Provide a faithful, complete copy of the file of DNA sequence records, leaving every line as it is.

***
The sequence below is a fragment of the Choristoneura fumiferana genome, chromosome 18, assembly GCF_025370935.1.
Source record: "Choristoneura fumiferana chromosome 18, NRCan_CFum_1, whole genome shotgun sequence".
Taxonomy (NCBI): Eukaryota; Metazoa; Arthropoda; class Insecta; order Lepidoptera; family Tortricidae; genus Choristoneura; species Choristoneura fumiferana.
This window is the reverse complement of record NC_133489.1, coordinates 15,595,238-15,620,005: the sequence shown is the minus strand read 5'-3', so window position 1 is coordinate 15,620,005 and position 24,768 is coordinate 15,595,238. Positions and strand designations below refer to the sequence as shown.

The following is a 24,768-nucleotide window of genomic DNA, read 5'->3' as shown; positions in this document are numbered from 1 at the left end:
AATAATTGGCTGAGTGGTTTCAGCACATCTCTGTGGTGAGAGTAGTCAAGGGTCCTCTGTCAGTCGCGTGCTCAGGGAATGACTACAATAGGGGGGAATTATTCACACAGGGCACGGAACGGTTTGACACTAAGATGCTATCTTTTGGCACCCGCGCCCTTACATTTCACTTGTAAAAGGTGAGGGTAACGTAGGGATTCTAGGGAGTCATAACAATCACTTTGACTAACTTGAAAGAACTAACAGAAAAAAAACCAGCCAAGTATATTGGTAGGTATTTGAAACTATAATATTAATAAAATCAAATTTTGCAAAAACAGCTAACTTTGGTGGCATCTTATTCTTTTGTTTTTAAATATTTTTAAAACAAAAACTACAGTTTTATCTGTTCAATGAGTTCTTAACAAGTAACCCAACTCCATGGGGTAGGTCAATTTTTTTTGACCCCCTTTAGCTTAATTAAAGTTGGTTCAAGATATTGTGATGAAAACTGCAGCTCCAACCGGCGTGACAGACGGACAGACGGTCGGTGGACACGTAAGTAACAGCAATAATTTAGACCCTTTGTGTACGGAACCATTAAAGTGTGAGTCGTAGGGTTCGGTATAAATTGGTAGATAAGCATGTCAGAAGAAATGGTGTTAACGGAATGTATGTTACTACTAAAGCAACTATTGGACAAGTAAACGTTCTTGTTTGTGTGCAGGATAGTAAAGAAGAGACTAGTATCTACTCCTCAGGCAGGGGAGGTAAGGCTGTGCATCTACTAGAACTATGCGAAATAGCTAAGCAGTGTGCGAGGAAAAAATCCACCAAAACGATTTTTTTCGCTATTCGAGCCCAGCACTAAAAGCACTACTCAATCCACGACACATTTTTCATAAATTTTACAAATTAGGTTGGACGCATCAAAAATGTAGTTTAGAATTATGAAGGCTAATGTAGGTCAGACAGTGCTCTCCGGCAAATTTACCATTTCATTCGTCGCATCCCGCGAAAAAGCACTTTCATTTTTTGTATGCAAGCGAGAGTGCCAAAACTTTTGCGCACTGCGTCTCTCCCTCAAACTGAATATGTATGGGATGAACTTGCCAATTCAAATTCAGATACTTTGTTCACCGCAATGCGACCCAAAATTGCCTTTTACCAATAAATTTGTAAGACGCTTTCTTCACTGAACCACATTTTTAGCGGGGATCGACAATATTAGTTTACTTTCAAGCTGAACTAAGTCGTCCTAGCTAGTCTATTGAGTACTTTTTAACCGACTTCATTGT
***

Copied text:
The sequence below is a fragment of the Choristoneura fumiferana genome, chromosome 18, assembly GCF_025370935.1.
Source record: "Choristoneura fumiferana chromosome 18, NRCan_CFum_1, whole genome shotgun sequence".
Taxonomy (NCBI): Eukaryota; Metazoa; Arthropoda; class Insecta; order Lepidoptera; family Tortricidae; genus Choristoneura; species Choristoneura fumiferana.
This window is the reverse complement of record NC_133489.1, coordinates 15,595,238-15,620,005: the sequence shown is the minus strand read 5'-3', so window position 1 is coordinate 15,620,005 and position 24,768 is coordinate 15,595,238. Positions and strand designations below refer to the sequence as shown.

The following is a 24,768-nucleotide window of genomic DNA, read 5'->3' as shown; positions in this document are numbered from 1 at the left end:
AATAATTGGCTGAGTGGTTTCAGCACATCTCTGTGGTGAGAGTAGTCAAGGGTCCTCTGTCAGTCGCGTGCTCAGGGAATGACTACAATAGGGGGGAATTATTCACACAGGGCACGGAACGGTTTGACACTAAGATGCTATCTTTTGGCACCCGCGCCCTTACATTTCACTTGTAAAAGGTGAGGGTAACGTAGGGATTCTAGGGAGTCATAACAATCACTTTGACTAACTTGAAAGAACTAACAGAAAAAAAACCAGCCAAGTATATTGGTAGGTATTTGAAACTATAATATTAATAAAATCAAATTTTGCAAAAACAGCTAACTTTGGTGGCATCTTATTCTTTTGTTTTTAAATATTTTTAAAACAAAAACTACAGTTTTATCTGTTCAATGAGTTCTTAACAAGTAACCCAACTCCATGGGGTAGGTCAATTTTTTTTGACCCCCTTTAGCTTAATTAAAGTTGGTTCAAGATATTGTGATGAAAACTGCAGCTCCAACCGGCGTGACAGACGGACAGACGGTCGGTGGACACGTAAGTAACAGCAATAATTTAGACCCTTTGTGTACGGAACCATTAAAGTGTGAGTCGTAGGGTTCGGTATAAATTGGTAGATAAGCATGTCAGAAGAAATGGTGTTAACGGAATGTATGTTACTACTAAAGCAACTATTGGACAAGTAAACGTTCTTGTTTGTGTGCAGGATAGTAAAGAAGAGACTAGTATCTACTCCTCAGGCAGGGGAGGTAAGGCTGTGCATCTACTAGAACTATGCGAAATAGCTAAGCAGTGTGCGAGGAAAAAATCCACCAAAACGATTTTTTTCGCTATTCGAGCCCAGCACTAAAAGCACTACTCAATCCACGACACATTTTTCATAAATTTTACAAATTAGGTTGGACGCATCAAAAATGTAGTTTAGAATTATGAAGGCTAATGTAGGTCAGACAGTGCTCTCCGGCAAATTTACCATTTCATTCGTCGCATCCCGCGAAAAAGCACTTTCATTTTTTGTATGCAAGCGAGAGTGCCAAAACTTTTGCGCACTGCGTCTCTCCCTCAAACTGAATATGTATGGGATGAACTTGCCAATTCAAATTCAGATACTTTGTTCACCGCAATGCGACCCAAAATTGCCTTTTACCAATAAATTTGTAAGACGCTTTCTTCACTGAACCACATTTTTAGCGGGGATCGACAATATTAGTTTACTTTCAAGCTGAACTAAGTCGTCCTAGCTAGTCTATTGAGTACTTTTTAACCGACTTCATTGT